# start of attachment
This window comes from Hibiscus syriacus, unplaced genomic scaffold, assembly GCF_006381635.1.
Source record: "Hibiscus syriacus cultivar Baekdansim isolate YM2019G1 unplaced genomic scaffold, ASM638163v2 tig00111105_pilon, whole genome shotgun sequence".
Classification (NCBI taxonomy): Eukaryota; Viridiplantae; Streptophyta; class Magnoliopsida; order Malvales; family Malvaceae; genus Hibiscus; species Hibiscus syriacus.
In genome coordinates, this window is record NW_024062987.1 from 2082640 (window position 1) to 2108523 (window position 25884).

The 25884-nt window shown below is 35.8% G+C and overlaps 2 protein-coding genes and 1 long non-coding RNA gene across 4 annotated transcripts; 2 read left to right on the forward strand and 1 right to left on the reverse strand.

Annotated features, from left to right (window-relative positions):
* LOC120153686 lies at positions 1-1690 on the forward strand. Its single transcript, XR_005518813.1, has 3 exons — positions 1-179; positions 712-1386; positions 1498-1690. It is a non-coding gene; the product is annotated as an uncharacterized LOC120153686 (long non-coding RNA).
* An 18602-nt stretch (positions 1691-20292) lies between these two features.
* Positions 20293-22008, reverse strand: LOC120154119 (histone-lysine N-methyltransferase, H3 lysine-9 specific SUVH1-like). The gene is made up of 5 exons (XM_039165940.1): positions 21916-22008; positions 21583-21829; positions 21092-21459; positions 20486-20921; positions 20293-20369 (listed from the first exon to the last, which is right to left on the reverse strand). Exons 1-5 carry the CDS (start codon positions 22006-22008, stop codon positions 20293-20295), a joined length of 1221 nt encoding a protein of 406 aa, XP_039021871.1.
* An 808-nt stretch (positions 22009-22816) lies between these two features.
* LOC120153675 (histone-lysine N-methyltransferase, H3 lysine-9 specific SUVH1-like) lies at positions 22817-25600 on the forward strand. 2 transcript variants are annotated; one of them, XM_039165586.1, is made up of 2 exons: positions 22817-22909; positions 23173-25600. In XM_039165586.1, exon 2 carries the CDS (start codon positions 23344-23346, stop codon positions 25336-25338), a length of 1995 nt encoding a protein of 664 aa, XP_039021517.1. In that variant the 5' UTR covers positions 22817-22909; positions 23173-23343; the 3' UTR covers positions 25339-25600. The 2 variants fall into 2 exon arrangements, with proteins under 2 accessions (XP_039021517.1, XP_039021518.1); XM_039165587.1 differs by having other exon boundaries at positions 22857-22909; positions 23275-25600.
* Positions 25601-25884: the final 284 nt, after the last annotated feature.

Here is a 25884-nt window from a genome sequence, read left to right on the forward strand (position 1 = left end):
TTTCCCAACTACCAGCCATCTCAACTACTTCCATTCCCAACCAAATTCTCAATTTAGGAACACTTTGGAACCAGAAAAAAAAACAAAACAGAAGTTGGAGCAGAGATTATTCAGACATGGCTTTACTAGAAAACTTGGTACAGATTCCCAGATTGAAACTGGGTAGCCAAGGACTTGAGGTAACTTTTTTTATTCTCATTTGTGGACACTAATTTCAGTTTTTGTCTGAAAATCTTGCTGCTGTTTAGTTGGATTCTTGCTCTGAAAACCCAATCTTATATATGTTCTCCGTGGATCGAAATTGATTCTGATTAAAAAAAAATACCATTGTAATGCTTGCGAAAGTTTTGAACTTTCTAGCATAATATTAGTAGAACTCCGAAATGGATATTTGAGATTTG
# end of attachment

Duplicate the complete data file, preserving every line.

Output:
This window comes from Hibiscus syriacus, unplaced genomic scaffold, assembly GCF_006381635.1.
Source record: "Hibiscus syriacus cultivar Baekdansim isolate YM2019G1 unplaced genomic scaffold, ASM638163v2 tig00111105_pilon, whole genome shotgun sequence".
Classification (NCBI taxonomy): Eukaryota; Viridiplantae; Streptophyta; class Magnoliopsida; order Malvales; family Malvaceae; genus Hibiscus; species Hibiscus syriacus.
In genome coordinates, this window is record NW_024062987.1 from 2082640 (window position 1) to 2108523 (window position 25884).

The 25884-nt window shown below is 35.8% G+C and overlaps 2 protein-coding genes and 1 long non-coding RNA gene across 4 annotated transcripts; 2 read left to right on the forward strand and 1 right to left on the reverse strand.

Annotated features, from left to right (window-relative positions):
* LOC120153686 lies at positions 1-1690 on the forward strand. Its single transcript, XR_005518813.1, has 3 exons — positions 1-179; positions 712-1386; positions 1498-1690. It is a non-coding gene; the product is annotated as an uncharacterized LOC120153686 (long non-coding RNA).
* An 18602-nt stretch (positions 1691-20292) lies between these two features.
* Positions 20293-22008, reverse strand: LOC120154119 (histone-lysine N-methyltransferase, H3 lysine-9 specific SUVH1-like). The gene is made up of 5 exons (XM_039165940.1): positions 21916-22008; positions 21583-21829; positions 21092-21459; positions 20486-20921; positions 20293-20369 (listed from the first exon to the last, which is right to left on the reverse strand). Exons 1-5 carry the CDS (start codon positions 22006-22008, stop codon positions 20293-20295), a joined length of 1221 nt encoding a protein of 406 aa, XP_039021871.1.
* An 808-nt stretch (positions 22009-22816) lies between these two features.
* LOC120153675 (histone-lysine N-methyltransferase, H3 lysine-9 specific SUVH1-like) lies at positions 22817-25600 on the forward strand. 2 transcript variants are annotated; one of them, XM_039165586.1, is made up of 2 exons: positions 22817-22909; positions 23173-25600. In XM_039165586.1, exon 2 carries the CDS (start codon positions 23344-23346, stop codon positions 25336-25338), a length of 1995 nt encoding a protein of 664 aa, XP_039021517.1. In that variant the 5' UTR covers positions 22817-22909; positions 23173-23343; the 3' UTR covers positions 25339-25600. The 2 variants fall into 2 exon arrangements, with proteins under 2 accessions (XP_039021517.1, XP_039021518.1); XM_039165587.1 differs by having other exon boundaries at positions 22857-22909; positions 23275-25600.
* Positions 25601-25884: the final 284 nt, after the last annotated feature.

Here is a 25884-nt window from a genome sequence, read left to right on the forward strand (position 1 = left end):
TTTCCCAACTACCAGCCATCTCAACTACTTCCATTCCCAACCAAATTCTCAATTTAGGAACACTTTGGAACCAGAAAAAAAAACAAAACAGAAGTTGGAGCAGAGATTATTCAGACATGGCTTTACTAGAAAACTTGGTACAGATTCCCAGATTGAAACTGGGTAGCCAAGGACTTGAGGTAACTTTTTTTATTCTCATTTGTGGACACTAATTTCAGTTTTTGTCTGAAAATCTTGCTGCTGTTTAGTTGGATTCTTGCTCTGAAAACCCAATCTTATATATGTTCTCCGTGGATCGAAATTGATTCTGATTAAAAAAAAATACCATTGTAATGCTTGCGAAAGTTTTGAACTTTCTAGCATAATATTAGTAGAACTCCGAAATGGATATTTGAGATTTG